5 top tips for the Edinburgh Fringe Festival

 

  1. If you haven’t been drop what you’re doing and get it booked in for 2018

I’d heard tell of the Edinburgh International Festival and its Siamese twin the Edinburgh Fringe Festival but hadn’t really understood what they were all about. If someone had described them to me I’m not sure I would have got the picture either; I think you just have to go and get involved. However, I will try and describe it here, in one sentence.

Imagine a beautiful city in which, for four weeks in August, shows and performances ooze from every nook and cranny creating an atmosphere of unrivaled creativity and fun.

Breaking this down, Edinburgh is a spectacular city, tucked south of the River Forth with a mountain in its midst and architecture from every conceivable period of building over the last 900 years. There were over 300 venues at this years Fringe ranging from garden sheds to some of Edinburgh’s largest concert halls. A lot of the venues are used by the university for the rest of the year meaning there are a lot of normally off limits corners to explore. In the uncertain times that we live in it is incredibly important to support and promote events that bring people and communities together; this, I think is what the fringe did best.

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  1. Save up a few pennies

The Fringe is financially accessible but accommodation in Edinburgh is expensive; thankfully I was able to stay with a friend which really helped. Failing that there are excellent transport links in and into Edinburgh so I wouldn’t hesitate to look further afield (it’s only an hour on the train from Glasgow – another great city to visit) and catch and train or tram into the city. There are lots of free, non ticketed shows which are a great way to keep costs down but unless the show is truly rubbish you will feel obliged to give at least a few pounds. Many of the performers who do free shows have full time jobs and have saved their annual leave to come to the festival so they need whoops, applause and some cold hard cash.

  1. Spend those pennies wisely but plan for spontaneity

Semi organised fun is, in my mind, essential to get the best out of the festival. Get the app, get a map and allow time to wander rather than run between venues. Most shows will last around an hour but some venues are an hours walk apart. The half price hut is your best friend for some of the bigger name shows in large venues as well as some smaller paid shows. The tickets we got here meant we got to see some bigger names at a fantastic price.

Planned spontaneity sounds like a misnomer but part of the fun of the festival is going to a show you really know nothing about except that it is on at the right time in the right place. Each venue has its own box office so you can pop in last minute and get a ticket for the next show starting; this can have mixed results. Our planned spontaneity show received mixed reviews from the group…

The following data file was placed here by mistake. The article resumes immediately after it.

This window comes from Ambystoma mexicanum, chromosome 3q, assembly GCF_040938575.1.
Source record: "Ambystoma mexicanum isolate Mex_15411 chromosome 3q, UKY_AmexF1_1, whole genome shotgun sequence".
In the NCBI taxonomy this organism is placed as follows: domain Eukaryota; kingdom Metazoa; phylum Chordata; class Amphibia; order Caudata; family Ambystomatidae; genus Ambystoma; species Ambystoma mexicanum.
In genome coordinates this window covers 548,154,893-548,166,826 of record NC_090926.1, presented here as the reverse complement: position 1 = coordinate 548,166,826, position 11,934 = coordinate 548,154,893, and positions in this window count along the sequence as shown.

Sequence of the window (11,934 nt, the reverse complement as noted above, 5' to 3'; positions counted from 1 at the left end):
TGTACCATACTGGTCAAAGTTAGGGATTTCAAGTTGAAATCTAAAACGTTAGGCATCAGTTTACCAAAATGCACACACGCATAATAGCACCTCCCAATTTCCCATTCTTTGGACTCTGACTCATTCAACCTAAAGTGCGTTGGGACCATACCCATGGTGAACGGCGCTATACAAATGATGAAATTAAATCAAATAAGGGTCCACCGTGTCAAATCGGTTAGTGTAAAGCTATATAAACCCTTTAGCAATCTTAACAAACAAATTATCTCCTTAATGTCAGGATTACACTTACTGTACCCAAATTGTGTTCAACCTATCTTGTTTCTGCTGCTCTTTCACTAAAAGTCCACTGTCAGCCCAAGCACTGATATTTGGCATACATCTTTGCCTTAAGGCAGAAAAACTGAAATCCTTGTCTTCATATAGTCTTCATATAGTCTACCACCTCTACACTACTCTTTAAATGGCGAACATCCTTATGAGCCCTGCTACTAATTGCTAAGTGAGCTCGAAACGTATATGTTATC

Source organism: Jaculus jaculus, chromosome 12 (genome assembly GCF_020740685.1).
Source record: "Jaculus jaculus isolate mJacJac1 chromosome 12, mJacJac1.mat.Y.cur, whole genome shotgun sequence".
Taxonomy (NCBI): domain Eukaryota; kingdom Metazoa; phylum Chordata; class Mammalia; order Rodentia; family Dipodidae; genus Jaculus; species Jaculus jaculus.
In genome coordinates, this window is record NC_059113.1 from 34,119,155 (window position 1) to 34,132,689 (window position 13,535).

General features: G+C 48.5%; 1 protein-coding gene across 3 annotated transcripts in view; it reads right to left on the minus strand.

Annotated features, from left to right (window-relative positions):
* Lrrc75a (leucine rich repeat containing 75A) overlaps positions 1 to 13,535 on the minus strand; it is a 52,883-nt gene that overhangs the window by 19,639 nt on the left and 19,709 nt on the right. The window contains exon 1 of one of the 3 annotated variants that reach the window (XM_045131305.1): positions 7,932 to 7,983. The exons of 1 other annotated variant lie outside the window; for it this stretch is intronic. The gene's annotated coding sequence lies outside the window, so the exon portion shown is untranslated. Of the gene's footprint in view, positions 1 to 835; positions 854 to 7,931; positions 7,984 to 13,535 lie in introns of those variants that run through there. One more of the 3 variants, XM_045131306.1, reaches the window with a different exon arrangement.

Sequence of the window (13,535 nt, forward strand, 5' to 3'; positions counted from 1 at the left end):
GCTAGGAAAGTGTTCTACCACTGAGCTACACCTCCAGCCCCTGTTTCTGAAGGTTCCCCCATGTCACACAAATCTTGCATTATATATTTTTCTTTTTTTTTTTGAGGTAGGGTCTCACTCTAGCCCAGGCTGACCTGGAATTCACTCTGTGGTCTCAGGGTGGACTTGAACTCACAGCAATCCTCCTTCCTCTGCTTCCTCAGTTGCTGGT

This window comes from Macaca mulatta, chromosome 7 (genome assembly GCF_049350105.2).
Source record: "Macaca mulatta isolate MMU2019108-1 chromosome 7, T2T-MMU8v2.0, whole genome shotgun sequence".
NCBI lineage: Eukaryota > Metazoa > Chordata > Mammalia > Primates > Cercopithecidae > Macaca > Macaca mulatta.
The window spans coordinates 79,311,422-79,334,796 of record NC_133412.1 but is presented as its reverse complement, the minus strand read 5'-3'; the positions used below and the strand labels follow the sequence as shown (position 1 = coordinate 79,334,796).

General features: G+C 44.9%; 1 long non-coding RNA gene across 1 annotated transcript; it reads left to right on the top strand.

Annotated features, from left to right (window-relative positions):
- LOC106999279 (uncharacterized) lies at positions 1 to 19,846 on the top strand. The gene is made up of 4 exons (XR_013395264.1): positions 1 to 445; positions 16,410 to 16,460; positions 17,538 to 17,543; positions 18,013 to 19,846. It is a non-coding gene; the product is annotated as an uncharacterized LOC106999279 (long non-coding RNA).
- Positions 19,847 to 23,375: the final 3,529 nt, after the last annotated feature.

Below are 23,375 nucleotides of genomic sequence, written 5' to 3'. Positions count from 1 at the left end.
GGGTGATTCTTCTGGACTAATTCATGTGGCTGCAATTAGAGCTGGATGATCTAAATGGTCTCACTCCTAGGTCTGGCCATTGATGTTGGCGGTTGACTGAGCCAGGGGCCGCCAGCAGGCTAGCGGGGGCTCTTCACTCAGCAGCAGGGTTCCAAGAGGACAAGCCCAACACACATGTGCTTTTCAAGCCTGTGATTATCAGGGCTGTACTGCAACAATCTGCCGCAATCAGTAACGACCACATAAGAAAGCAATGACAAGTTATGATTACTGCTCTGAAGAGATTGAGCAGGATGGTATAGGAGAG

“ that’s an hour of my life I won’t get back” Angie Turnbull, 2017

Although I have to say for me Geins Family Giftshop : Volume 3 offered a exactly what I was hoping to see; something bonkers where, even once over I wasn’t sure if I’d had a nice time or not.

  1. Take advantage of the great street food on offer

Edinburgh is a great city for eating and the festival showcases some of Edinburgh’s best street food eateries. Prices are reasonable and the area around St Georges square has a real festival atmosphere. Edinburgh also has great restaurants but it’s hard to create a festival atmosphere in a restaurant isn’t it?

  1. Take some time out away from the festival

In two days we saw 8 shows and while they were amazing and varied I did develop a degree of cultural overload meaning that I spent the third day pottering around some parts of Edinburgh I hadn’t had the chance to explore before; Leith walk and then Leith itself. After a warm welcome and a lovely breakfast at Word of Mouth Café just off Leith Walk I picked up the Water of Leith and followed it down to Leith. There I found a lovely harbour with many good looking café’s, restaurants and pubs. With the sun occasionally glinting off the water it was the perfect antidote to the hustle and bustle of the festival. From previous visits I can also recommend a wander around Calton Hill and up to the Crags and Arthurs Seat. A city with a mountain within touching distance of the city centre is a city that will capture my heart time and time again.

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The view from Calton Hill

Until next time Edinburgh!

 

 

 

 

 

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